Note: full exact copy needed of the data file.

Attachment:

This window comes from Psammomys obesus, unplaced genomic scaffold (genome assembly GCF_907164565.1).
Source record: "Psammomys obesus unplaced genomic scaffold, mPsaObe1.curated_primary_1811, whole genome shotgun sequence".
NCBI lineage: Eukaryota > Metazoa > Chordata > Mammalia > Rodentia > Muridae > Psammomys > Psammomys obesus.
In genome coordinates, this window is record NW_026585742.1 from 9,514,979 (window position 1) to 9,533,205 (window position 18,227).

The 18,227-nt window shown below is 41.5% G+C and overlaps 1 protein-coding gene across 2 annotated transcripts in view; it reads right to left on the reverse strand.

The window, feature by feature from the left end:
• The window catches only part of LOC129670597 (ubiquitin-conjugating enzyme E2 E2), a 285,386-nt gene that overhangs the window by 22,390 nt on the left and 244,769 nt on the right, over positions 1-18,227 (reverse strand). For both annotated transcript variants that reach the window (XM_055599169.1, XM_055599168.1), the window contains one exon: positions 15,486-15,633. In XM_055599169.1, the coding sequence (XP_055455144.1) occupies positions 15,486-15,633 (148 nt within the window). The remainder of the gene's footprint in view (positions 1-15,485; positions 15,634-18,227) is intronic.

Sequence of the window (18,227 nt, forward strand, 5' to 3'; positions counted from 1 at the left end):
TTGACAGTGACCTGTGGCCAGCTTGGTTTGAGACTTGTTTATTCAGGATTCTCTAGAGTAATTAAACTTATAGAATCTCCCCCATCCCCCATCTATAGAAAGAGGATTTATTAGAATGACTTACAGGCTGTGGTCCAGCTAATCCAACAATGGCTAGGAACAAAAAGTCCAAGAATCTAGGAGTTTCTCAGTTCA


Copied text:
This window comes from Psammomys obesus, unplaced genomic scaffold (genome assembly GCF_907164565.1).
Source record: "Psammomys obesus unplaced genomic scaffold, mPsaObe1.curated_primary_1811, whole genome shotgun sequence".
NCBI lineage: Eukaryota > Metazoa > Chordata > Mammalia > Rodentia > Muridae > Psammomys > Psammomys obesus.
In genome coordinates, this window is record NW_026585742.1 from 9,514,979 (window position 1) to 9,533,205 (window position 18,227).

The 18,227-nt window shown below is 41.5% G+C and overlaps 1 protein-coding gene across 2 annotated transcripts in view; it reads right to left on the reverse strand.

The window, feature by feature from the left end:
• The window catches only part of LOC129670597 (ubiquitin-conjugating enzyme E2 E2), a 285,386-nt gene that overhangs the window by 22,390 nt on the left and 244,769 nt on the right, over positions 1-18,227 (reverse strand). For both annotated transcript variants that reach the window (XM_055599169.1, XM_055599168.1), the window contains one exon: positions 15,486-15,633. In XM_055599169.1, the coding sequence (XP_055455144.1) occupies positions 15,486-15,633 (148 nt within the window). The remainder of the gene's footprint in view (positions 1-15,485; positions 15,634-18,227) is intronic.

Sequence of the window (18,227 nt, forward strand, 5' to 3'; positions counted from 1 at the left end):
TTGACAGTGACCTGTGGCCAGCTTGGTTTGAGACTTGTTTATTCAGGATTCTCTAGAGTAATTAAACTTATAGAATCTCCCCCATCCCCCATCTATAGAAAGAGGATTTATTAGAATGACTTACAGGCTGTGGTCCAGCTAATCCAACAATGGCTAGGAACAAAAAGTCCAAGAATCTAGGAGTTTCTCAGTTCA